Though they vary widely in other characteristics, we usually think of planets as having one unifying quality: they're all orbiting a star, right? Well ... apparently not. It seems there could be quite a few "orphan" worlds just floating out in space, and scientists think they just found one really close to Earth.
Using the Canada-France-Hawaii Telescope and the European Southern Observatory's Very Large Telescope in Chile, a team of astronomers led by Philippe Delorme of the Institute of Planetology and Astrophysics of Grenoble in France discovered CFBDSIR2149, an object about 100 light-years from Earth that could be an orphaned planet that isn't tied to a star.
"If this little object is a planet that has been ejected from its native system, it conjures up the striking image of orphaned worlds, drifting in the emptiness of space," Delorme said.
The object was found floating in a group of young stars known as the AB Doradus moving group, and scientists believe there's a 90 percent probability that CFBDSIR2149 is somehow tied to that group, and formed along with it 50 to 120 million years ago.
If Delorme and his colleagues are right about the object, then it's a gas giant planet with four to seven times the mass of Jupiter and a temperature that averages more than 800 degrees Farenheit. But there's also still a chance that CFBDSIR2149 is a brown dwarf, a gas object larger than most planets but too small to get the fusion reactions going that allow it to actually become a star.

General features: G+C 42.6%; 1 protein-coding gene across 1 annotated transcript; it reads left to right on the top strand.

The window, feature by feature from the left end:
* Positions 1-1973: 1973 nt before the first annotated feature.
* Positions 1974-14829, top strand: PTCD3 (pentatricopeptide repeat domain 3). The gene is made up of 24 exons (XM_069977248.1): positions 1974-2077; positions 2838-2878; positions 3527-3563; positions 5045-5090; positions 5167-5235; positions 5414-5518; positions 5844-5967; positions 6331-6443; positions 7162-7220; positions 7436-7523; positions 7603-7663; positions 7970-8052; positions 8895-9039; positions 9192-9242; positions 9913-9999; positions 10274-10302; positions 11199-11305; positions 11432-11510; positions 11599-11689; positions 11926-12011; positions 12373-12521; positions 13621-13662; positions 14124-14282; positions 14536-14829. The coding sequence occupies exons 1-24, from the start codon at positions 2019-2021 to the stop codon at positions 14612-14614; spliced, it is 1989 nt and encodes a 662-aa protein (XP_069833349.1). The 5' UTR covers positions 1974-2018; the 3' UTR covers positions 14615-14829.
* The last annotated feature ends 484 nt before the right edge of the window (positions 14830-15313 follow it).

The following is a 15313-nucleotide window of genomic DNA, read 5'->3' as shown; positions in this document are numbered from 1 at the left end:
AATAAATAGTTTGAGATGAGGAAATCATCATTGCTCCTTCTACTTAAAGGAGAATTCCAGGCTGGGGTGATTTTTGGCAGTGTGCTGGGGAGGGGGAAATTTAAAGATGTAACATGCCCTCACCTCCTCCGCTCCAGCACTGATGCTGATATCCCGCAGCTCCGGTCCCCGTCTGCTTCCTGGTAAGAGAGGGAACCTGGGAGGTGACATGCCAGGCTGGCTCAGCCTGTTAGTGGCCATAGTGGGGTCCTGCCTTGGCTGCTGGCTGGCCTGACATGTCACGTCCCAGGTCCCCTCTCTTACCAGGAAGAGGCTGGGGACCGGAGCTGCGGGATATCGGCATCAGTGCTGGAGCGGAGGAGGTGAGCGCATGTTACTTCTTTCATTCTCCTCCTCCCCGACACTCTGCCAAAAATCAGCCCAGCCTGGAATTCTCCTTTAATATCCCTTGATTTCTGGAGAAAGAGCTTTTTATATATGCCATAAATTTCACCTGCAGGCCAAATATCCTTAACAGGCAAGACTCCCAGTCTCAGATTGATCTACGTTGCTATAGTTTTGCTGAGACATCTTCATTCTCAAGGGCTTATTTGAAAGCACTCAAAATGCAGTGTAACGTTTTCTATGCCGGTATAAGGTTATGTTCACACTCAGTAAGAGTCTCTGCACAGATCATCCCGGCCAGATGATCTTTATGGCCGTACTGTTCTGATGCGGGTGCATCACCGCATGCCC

"We need new observations to confirm that this object belongs to the AB Doradus moving group," Delorme said. "With a good distance measurement and a more accurate proper motion, we will be able to increase (or decrease) the probability that it is indeed a planet."
Though it's definitely the closest to Earth that anyone's found so far, CFBDSIR2149 is very probably not the only "orphan" planet out there in the galaxy. In fact, previous studies have suggested there are actual more orphan planets than there are orbiting planets. But according to Delorme, even if that's true, CFBDSIR2149 is unusually large for what scientists usually think of when it comes to orphan planets.
"We now know that such massive planets are rare and that Neptunes or Earth-mass planets are much more common," Delorme said. "We also know that massive objects are more difficult to eject [from solar systems] than light ones. If you follow the rationale, you deduce that ejected exo-Neptunes and ejected exo-Earths should be much more common than objects like CFBDSIR2149."
(Via Huffington Post)